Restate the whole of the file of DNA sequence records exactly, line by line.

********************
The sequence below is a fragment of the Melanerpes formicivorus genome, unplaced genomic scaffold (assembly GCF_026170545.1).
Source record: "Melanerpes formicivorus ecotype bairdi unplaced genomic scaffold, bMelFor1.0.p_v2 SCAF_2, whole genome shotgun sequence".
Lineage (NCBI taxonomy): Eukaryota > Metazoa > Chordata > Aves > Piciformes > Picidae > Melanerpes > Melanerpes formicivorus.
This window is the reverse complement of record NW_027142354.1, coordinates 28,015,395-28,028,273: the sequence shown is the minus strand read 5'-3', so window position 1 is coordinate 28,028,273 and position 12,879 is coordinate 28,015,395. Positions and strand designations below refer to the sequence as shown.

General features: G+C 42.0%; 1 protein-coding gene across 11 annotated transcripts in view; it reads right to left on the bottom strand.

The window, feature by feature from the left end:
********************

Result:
The sequence below is a fragment of the Melanerpes formicivorus genome, unplaced genomic scaffold (assembly GCF_026170545.1).
Source record: "Melanerpes formicivorus ecotype bairdi unplaced genomic scaffold, bMelFor1.0.p_v2 SCAF_2, whole genome shotgun sequence".
Lineage (NCBI taxonomy): Eukaryota > Metazoa > Chordata > Aves > Piciformes > Picidae > Melanerpes > Melanerpes formicivorus.
This window is the reverse complement of record NW_027142354.1, coordinates 28,015,395-28,028,273: the sequence shown is the minus strand read 5'-3', so window position 1 is coordinate 28,028,273 and position 12,879 is coordinate 28,015,395. Positions and strand designations below refer to the sequence as shown.

General features: G+C 42.0%; 1 protein-coding gene across 11 annotated transcripts in view; it reads right to left on the bottom strand.

The window, feature by feature from the left end: